Global Trade Deal Could Starve World's Poorest, Says Charity

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By Aaron Akinyemi | December 7, 2013 10:11 PM EST

India voiced objections to WTO provisions that could have threatened its grain subsidies. (Reuters)

The World Trade Organisation's (WTO) historic trade liberalisation deal has come under fire from critics who say the measures do not go far enough and fail to provide permanent protection of food rights for the world's poorest people.

The agreement, which WTO officials say could add up $1 trillion to the global economy, allows developing countries more freedom to increase subsidies for their agricultural products.

Under an agreed "peace clause", rich WTO member countries will not be allowed to launch disputes against nations that breach subsidy limits as part of a food security programme. However, the clause only lasts four years and has drawn criticism from campaigners who accuse the WTO of window-dressing.

John Hilary, executive director of UK anti-poverty charity War on Want, criticised the WTO of "rank hypocrisy" for failing to reach a more long-term agreement.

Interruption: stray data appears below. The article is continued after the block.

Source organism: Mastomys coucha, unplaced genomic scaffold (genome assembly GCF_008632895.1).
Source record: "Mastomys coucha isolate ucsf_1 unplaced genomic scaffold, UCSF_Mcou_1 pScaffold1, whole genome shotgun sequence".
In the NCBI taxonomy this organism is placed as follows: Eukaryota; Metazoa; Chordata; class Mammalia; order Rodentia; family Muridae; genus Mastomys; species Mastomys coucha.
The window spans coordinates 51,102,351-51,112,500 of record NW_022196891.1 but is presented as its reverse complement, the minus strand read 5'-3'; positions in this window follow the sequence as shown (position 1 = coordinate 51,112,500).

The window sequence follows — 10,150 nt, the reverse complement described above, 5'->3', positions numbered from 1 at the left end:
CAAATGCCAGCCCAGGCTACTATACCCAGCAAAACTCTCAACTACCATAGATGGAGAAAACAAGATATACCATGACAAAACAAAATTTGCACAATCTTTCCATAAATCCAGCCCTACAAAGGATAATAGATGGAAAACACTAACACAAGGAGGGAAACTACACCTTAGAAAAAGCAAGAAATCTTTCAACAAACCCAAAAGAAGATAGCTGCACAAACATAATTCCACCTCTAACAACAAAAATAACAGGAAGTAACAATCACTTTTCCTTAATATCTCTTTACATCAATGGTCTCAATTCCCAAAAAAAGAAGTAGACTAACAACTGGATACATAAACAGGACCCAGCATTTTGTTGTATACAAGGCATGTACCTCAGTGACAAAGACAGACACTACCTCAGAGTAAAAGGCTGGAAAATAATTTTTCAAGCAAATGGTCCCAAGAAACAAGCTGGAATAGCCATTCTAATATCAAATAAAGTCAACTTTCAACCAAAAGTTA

"Any suggestion that there is a deal to celebrate from the WTO talks in Bali is absurd," he said.

"The negotiations have failed to secure permanent protection for countries to safeguard the food rights of their peoples, exposing hundreds of millions to the prospect of hunger and starvation simply in order to satisfy the dogma of free trade.

"The USA and EU continue to channel billions in subsidies to their richest farmers, yet seek to destroy other countries' right to protect their poorest citizens from starvation."

War on Want maintained that the Bali declaration paves the way for further threats by calling for a new WTO programme to complete the Doha Round's "damaging trade liberalisation agenda", which is due to be drawn up within the next 12 years.

Nick Dearden, director of the World Development Movement, added that although developing countries have been successful in forcing concessions on to the US and European Union's "pro-corporate agenda", those concessions are only the minimum necessary to push through a deal that remains skewed to corporations.

"Ultimately, the dogma of free trade will continue to mean that corporate 'rights' trump the right of people to food," he said.

"If the US and EU really wanted to tackle global poverty, they would have made the least developed countries package much stronger, as originally put forward in early negotiations and promised to approve it regardless of what happened with the other packages."

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